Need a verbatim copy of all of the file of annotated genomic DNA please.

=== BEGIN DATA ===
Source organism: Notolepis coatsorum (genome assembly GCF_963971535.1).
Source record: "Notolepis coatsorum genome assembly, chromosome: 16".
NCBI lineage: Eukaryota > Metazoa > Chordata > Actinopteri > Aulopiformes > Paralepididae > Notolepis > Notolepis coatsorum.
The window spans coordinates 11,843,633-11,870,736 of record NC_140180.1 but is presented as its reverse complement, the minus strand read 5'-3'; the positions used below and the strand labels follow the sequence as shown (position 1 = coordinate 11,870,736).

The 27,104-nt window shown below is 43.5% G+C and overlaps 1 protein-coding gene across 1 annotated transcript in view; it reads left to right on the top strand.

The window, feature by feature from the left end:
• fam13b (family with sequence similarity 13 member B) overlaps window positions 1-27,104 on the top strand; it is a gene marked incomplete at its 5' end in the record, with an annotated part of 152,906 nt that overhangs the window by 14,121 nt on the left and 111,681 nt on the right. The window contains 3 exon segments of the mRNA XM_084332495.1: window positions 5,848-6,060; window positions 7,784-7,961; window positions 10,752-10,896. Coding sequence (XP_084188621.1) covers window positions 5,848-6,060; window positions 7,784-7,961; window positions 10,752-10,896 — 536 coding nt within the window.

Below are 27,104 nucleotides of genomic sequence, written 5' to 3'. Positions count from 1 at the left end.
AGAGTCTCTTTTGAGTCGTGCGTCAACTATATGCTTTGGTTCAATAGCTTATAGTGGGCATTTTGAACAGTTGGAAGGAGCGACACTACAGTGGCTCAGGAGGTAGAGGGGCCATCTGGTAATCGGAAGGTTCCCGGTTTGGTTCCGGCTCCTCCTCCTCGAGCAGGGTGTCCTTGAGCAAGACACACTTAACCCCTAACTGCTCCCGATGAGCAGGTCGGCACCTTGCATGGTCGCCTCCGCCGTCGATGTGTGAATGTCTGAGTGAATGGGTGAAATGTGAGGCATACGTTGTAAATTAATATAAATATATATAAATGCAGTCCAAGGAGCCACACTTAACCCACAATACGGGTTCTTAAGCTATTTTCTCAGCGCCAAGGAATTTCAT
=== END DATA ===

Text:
Source organism: Notolepis coatsorum (genome assembly GCF_963971535.1).
Source record: "Notolepis coatsorum genome assembly, chromosome: 16".
NCBI lineage: Eukaryota > Metazoa > Chordata > Actinopteri > Aulopiformes > Paralepididae > Notolepis > Notolepis coatsorum.
The window spans coordinates 11,843,633-11,870,736 of record NC_140180.1 but is presented as its reverse complement, the minus strand read 5'-3'; the positions used below and the strand labels follow the sequence as shown (position 1 = coordinate 11,870,736).

The 27,104-nt window shown below is 43.5% G+C and overlaps 1 protein-coding gene across 1 annotated transcript in view; it reads left to right on the top strand.

The window, feature by feature from the left end:
• fam13b (family with sequence similarity 13 member B) overlaps window positions 1-27,104 on the top strand; it is a gene marked incomplete at its 5' end in the record, with an annotated part of 152,906 nt that overhangs the window by 14,121 nt on the left and 111,681 nt on the right. The window contains 3 exon segments of the mRNA XM_084332495.1: window positions 5,848-6,060; window positions 7,784-7,961; window positions 10,752-10,896. Coding sequence (XP_084188621.1) covers window positions 5,848-6,060; window positions 7,784-7,961; window positions 10,752-10,896 — 536 coding nt within the window.

Below are 27,104 nucleotides of genomic sequence, written 5' to 3'. Positions count from 1 at the left end.
AGAGTCTCTTTTGAGTCGTGCGTCAACTATATGCTTTGGTTCAATAGCTTATAGTGGGCATTTTGAACAGTTGGAAGGAGCGACACTACAGTGGCTCAGGAGGTAGAGGGGCCATCTGGTAATCGGAAGGTTCCCGGTTTGGTTCCGGCTCCTCCTCCTCGAGCAGGGTGTCCTTGAGCAAGACACACTTAACCCCTAACTGCTCCCGATGAGCAGGTCGGCACCTTGCATGGTCGCCTCCGCCGTCGATGTGTGAATGTCTGAGTGAATGGGTGAAATGTGAGGCATACGTTGTAAATTAATATAAATATATATAAATGCAGTCCAAGGAGCCACACTTAACCCACAATACGGGTTCTTAAGCTATTTTCTCAGCGCCAAGGAATTTCAT